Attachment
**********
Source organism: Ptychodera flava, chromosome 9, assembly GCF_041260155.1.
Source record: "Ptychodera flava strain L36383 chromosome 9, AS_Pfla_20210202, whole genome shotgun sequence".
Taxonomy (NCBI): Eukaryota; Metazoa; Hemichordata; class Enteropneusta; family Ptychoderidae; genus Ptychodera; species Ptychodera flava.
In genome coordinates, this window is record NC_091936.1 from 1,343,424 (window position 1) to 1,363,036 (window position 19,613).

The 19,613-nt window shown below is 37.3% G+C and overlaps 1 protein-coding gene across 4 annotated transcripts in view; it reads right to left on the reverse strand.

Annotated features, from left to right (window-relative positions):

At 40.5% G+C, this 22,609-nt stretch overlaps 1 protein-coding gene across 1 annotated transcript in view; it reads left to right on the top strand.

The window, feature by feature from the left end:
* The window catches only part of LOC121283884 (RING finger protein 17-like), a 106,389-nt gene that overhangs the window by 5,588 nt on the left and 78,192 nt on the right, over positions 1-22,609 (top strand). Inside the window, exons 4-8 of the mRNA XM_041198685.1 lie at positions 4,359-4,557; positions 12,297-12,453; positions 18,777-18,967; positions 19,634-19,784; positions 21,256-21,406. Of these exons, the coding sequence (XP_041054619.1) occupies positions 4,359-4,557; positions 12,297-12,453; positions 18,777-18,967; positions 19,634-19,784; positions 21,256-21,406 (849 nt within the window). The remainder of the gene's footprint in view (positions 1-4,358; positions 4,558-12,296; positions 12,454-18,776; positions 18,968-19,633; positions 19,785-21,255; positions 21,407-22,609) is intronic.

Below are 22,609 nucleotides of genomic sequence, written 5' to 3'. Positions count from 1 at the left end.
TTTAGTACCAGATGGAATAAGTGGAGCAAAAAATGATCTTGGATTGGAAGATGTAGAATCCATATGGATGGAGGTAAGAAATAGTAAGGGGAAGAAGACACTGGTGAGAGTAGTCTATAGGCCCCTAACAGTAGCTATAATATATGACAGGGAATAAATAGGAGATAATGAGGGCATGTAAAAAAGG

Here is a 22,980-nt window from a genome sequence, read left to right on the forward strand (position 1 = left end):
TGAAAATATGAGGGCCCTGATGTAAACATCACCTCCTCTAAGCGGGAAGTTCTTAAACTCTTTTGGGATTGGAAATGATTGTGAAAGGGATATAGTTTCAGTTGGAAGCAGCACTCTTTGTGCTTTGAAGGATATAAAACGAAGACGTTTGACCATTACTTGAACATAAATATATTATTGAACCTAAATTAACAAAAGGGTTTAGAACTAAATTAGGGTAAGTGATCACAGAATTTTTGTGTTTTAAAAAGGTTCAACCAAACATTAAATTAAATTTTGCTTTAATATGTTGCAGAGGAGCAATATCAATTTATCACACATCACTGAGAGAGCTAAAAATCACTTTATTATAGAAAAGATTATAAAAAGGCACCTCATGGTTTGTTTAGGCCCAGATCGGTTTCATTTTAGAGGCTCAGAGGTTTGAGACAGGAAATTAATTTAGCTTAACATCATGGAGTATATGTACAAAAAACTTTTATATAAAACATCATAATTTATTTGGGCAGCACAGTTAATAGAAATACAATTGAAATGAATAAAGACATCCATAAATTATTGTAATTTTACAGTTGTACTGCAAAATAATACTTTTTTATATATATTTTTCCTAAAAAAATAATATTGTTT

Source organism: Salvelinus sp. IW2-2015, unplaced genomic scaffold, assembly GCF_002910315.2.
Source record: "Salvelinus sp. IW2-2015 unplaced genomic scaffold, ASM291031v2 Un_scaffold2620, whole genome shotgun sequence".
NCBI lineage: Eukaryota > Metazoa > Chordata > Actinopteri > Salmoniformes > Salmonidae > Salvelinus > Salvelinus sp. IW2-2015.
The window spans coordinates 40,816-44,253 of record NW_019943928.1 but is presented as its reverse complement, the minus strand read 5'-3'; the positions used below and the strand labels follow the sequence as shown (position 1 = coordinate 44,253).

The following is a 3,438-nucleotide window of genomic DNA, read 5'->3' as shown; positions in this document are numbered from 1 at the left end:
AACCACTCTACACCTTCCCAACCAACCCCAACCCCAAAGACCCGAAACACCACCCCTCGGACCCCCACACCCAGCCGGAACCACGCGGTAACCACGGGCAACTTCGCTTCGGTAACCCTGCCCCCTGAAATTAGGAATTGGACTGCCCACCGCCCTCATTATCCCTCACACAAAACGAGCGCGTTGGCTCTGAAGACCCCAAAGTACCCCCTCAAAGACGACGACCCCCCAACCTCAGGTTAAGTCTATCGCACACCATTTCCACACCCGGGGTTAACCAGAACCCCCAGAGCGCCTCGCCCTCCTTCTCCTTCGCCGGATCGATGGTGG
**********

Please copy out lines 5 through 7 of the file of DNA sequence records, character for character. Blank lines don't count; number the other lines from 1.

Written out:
The 19,613-nt window shown below is 37.3% G+C and overlaps 1 protein-coding gene across 4 annotated transcripts in view; it reads right to left on the reverse strand.

Annotated features, from left to right (window-relative positions):

At 40.5% G+C, this 22,609-nt stretch overlaps 1 protein-coding gene across 1 annotated transcript in view; it reads left to right on the top strand.